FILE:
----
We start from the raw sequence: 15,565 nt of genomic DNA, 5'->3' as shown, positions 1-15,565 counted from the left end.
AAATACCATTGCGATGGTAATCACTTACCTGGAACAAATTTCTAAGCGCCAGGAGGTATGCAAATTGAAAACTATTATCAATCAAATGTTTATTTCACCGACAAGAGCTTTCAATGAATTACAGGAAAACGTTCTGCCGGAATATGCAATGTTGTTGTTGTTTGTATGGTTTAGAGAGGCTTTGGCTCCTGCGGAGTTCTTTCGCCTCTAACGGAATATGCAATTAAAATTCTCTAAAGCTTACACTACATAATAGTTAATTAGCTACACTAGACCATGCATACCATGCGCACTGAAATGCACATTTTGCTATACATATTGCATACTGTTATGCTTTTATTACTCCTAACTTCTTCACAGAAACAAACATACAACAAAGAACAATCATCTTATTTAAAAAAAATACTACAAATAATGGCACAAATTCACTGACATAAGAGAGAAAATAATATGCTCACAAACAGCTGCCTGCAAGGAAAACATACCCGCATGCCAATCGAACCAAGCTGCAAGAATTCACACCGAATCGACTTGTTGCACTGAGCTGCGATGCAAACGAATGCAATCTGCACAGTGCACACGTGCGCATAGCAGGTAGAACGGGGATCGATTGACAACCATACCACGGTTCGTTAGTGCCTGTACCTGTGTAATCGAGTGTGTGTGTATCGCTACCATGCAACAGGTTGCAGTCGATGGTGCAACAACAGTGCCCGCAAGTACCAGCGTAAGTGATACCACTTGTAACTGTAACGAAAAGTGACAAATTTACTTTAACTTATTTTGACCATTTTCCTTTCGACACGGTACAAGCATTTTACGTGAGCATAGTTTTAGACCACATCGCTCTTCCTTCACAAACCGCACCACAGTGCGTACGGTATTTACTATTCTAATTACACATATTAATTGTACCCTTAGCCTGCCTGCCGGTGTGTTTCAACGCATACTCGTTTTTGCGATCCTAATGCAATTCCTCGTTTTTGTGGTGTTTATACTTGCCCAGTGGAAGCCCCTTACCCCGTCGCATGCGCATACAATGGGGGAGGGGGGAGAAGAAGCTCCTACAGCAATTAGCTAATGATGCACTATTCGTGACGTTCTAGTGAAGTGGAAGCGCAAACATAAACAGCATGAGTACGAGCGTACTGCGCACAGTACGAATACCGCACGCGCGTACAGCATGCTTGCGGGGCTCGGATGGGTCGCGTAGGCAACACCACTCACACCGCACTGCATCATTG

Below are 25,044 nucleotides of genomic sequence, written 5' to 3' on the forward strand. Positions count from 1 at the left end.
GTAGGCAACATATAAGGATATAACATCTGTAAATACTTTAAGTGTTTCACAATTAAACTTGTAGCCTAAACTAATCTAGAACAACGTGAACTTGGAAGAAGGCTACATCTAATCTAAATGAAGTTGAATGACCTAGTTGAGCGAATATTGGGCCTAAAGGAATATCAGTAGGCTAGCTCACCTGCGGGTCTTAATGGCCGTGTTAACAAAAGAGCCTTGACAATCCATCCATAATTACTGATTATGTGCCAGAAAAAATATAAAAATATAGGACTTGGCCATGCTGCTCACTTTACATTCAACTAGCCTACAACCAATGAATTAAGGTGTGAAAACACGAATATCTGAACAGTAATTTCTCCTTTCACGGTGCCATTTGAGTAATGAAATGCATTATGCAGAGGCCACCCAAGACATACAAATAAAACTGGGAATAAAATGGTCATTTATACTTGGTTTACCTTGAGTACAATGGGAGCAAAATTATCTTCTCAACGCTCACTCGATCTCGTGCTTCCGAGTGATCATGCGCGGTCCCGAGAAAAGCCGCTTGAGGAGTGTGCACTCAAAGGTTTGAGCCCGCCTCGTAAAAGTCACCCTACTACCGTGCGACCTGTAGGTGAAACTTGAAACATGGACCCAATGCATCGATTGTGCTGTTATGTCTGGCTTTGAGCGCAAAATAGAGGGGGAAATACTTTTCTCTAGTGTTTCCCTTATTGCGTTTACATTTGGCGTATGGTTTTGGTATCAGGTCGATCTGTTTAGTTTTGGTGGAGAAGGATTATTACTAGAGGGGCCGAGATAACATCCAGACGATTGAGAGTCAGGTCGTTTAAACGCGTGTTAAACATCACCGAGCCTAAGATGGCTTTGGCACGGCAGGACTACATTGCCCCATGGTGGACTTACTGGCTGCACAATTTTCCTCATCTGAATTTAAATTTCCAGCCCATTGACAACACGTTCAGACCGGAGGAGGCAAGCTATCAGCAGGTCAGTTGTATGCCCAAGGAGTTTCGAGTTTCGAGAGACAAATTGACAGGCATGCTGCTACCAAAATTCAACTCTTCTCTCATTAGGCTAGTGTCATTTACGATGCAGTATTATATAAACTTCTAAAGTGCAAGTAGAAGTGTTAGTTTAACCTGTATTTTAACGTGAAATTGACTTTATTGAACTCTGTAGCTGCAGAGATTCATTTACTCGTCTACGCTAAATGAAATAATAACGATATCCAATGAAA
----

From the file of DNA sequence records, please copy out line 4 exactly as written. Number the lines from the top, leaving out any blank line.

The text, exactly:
GTAGGCAACATATAAGGATATAACATCTGTAAATACTTTAAGTGTTTCACAATTAAACTTGTAGCCTAAACTAATCTAGAACAACGTGAACTTGGAAGAAGGCTACATCTAATCTAAATGAAGTTGAATGACCTAGTTGAGCGAATATTGGGCCTAAAGGAATATCAGTAGGCTAGCTCACCTGCGGGTCTTAATGGCCGTGTTAACAAAAGAGCCTTGACAATCCATCCATAATTACTGATTATGTGCCAGAAAAAATATAAAAATATAGGACTTGGCCATGCTGCTCACTTTACATTCAACTAGCCTACAACCAATGAATTAAGGTGTGAAAACACGAATATCTGAACAGTAATTTCTCCTTTCACGGTGCCATTTGAGTAATGAAATGCATTATGCAGAGGCCACCCAAGACATACAAATAAAACTGGGAATAAAATGGTCATTTATACTTGGTTTACCTTGAGTACAATGGGAGCAAAATTATCTTCTCAACGCTCACTCGATCTCGTGCTTCCGAGTGATCATGCGCGGTCCCGAGAAAAGCCGCTTGAGGAGTGTGCACTCAAAGGTTTGAGCCCGCCTCGTAAAAGTCACCCTACTACCGTGCGACCTGTAGGTGAAACTTGAAACATGGACCCAATGCATCGATTGTGCTGTTATGTCTGGCTTTGAGCGCAAAATAGAGGGGGAAATACTTTTCTCTAGTGTTTCCCTTATTGCGTTTACATTTGGCGTATGGTTTTGGTATCAGGTCGATCTGTTTAGTTTTGGTGGAGAAGGATTATTACTAGAGGGGCCGAGATAACATCCAGACGATTGAGAGTCAGGTCGTTTAAACGCGTGTTAAACATCACCGAGCCTAAGATGGCTTTGGCACGGCAGGACTACATTGCCCCATGGTGGACTTACTGGCTGCACAATTTTCCTCATCTGAATTTAAATTTCCAGCCCATTGACAACACGTTCAGACCGGAGGAGGCAAGCTATCAGCAGGTCAGTTGTATGCCCAAGGAGTTTCGAGTTTCGAGAGACAAATTGACAGGCATGCTGCTACCAAAATTCAACTCTTCTCTCATTAGGCTAGTGTCATTTACGATGCAGTATTATATAAACTTCTAAAGTGCAAGTAGAAGTGTTAGTTTAACCTGTATTTTAACGTGAAATTGACTTTATTGAACTCTGTAGCTGCAGAGATTCATTTACTCGTCTACGCTAAATGAAATAATAACGATATCCAATGAAA